sábado, 22 de diciembre de 2012

Cuando despertamos del apocalipsis maya, el mundo real todavía estaba allí


El texto que mejor refleja el estado de ánimo de toda la gente que esperó el fin del mundo hasta las 23.59.59 del 21 de diciembre, y la cara que se les puso cuando comenzó el día 22 y el mundo real y los recortes todavía estaban aquí. Cómo no, es del maestro Philip K. Dick.

Every day that passed put me into a greater state of excitement. Toward the end of the month I was hardly sleeping at all.
When April twenty-third arrived I woke up while it was still dark. I lay in bed awhile, so keyed-up that I could barely stand it. Then at five-thirty a.m. I got out of bed and got dressed and ate breakfast. All I could get down was a bowl of Wheat Chex, incidently. And a dish of apple sauce. I lit a fire in the fireplace in the living room and then I began walking around the house. I didn't know exactly where Charley would first be seen, so I tried to cover every part of the house, be in each room at least once every fifteen minutes.
By noon I was so conscious of him that I kept turning my head and catching a glimpse of him out of the corner of my eye. But at two o'clock I had a distinct feeling of let-down. I had a cheese sandwich and a glass of milk and that made me feel better, but the sense of his presence did not become any stronger.
When six o'clock came, and he still hadn't come back to life, I began to become uneasy. So I telephoned Mrs. Hambro.
"Hello," she said, in that hoarse voice.
I said, "This is Jack Seville." (What I meant, of course, was Jack Isidore.) "I wondered if you'd noticed anything definitive."
"We're meditating," she said. "I thought you would be with us. Didn't you catch our telepathic message?"
"When was it sent out?" I asked.
"Two days ago," she said. "At midnight, when the lines are Strongest."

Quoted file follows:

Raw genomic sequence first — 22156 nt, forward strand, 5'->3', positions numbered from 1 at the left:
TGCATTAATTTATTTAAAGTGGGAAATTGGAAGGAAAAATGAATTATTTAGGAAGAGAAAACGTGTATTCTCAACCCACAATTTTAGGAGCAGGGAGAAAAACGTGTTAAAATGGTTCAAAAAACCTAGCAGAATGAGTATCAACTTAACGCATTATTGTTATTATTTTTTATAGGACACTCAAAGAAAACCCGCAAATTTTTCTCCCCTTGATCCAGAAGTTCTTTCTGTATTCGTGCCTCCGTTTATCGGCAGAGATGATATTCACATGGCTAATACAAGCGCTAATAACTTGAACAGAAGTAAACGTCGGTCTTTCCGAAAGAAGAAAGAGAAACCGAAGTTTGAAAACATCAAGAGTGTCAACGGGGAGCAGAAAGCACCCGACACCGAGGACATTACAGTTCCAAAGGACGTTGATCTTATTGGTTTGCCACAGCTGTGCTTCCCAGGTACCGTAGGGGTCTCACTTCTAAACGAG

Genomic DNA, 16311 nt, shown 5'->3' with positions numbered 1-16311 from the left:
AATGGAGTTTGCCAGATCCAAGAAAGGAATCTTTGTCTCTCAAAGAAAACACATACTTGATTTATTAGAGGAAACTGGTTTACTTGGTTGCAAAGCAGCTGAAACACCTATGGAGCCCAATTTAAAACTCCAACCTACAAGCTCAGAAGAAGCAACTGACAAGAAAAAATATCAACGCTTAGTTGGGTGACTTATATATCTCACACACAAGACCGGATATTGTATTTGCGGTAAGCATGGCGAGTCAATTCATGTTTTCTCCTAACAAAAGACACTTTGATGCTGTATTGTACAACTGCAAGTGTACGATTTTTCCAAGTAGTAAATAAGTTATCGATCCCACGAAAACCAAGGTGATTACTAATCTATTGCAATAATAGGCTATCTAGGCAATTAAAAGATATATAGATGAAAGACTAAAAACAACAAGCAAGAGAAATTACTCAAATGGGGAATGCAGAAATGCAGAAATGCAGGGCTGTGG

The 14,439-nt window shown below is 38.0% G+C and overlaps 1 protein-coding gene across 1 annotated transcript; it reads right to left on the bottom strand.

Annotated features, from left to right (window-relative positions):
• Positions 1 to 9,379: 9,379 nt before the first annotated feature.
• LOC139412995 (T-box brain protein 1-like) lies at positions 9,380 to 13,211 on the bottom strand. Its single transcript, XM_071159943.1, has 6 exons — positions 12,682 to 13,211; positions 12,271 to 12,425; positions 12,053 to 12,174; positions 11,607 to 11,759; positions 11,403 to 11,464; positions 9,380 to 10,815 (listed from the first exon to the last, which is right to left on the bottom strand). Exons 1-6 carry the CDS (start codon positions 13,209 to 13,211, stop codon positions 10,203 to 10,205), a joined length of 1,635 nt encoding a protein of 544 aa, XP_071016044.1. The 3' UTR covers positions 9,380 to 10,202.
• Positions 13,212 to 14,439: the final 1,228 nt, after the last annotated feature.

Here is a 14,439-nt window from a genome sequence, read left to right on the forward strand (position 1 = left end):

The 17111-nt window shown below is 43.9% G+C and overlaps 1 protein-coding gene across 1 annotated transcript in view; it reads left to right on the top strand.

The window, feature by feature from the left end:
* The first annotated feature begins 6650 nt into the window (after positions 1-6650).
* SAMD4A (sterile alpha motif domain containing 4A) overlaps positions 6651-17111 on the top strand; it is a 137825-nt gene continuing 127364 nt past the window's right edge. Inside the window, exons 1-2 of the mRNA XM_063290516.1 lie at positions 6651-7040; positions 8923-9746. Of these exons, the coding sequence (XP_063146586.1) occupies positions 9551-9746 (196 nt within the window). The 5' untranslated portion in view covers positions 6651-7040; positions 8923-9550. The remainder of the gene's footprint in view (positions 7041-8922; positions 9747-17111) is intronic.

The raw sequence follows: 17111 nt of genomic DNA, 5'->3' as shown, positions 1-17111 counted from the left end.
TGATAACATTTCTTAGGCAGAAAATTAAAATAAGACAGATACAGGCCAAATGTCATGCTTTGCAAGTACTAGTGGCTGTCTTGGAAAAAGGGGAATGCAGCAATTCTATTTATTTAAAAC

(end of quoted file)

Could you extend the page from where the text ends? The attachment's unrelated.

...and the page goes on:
"I didn't get it," I said in agitation. "Anyhow, I have to be over here at the house. I'm waiting for Charley Hume to come back to life."
"Well, I think you should be here," she said, and I noticed a real hint of crossness in her voice. "There may be a good reason why we aren't getting the expected results."
"You mean, it's my fault?" I demanded. "Because I'm not there?"
"There has to be some reason," she said. "I don't see why you have to stay there and wait for that particular person to come back to life."
We argued awhile, and then hung up with less than the most amiable feelings. Again I began pacing around the house, looking this time into every closet, in case he returned and found himself shut in where he couldn't get out.
At eleven-thirty that evening I was really getting worried. I again telephoned Mrs. Hambro, but this time got no answer.
By a quarter of twelve I was virtually out of my mind with worry. I had the radio on and was listening to a program of dance music and news. Finally the announcer said that in one minute it would be twelve midnight. He gave a commercial for United Airlines. Then it was twelve. Charley hadn't come back to life. And it was April twenty-fourth. The world hadn't come to an end.
I was never so disconcerted in my entire life.

(Confesiones de un artista de mierda, de Philip K. Dick)

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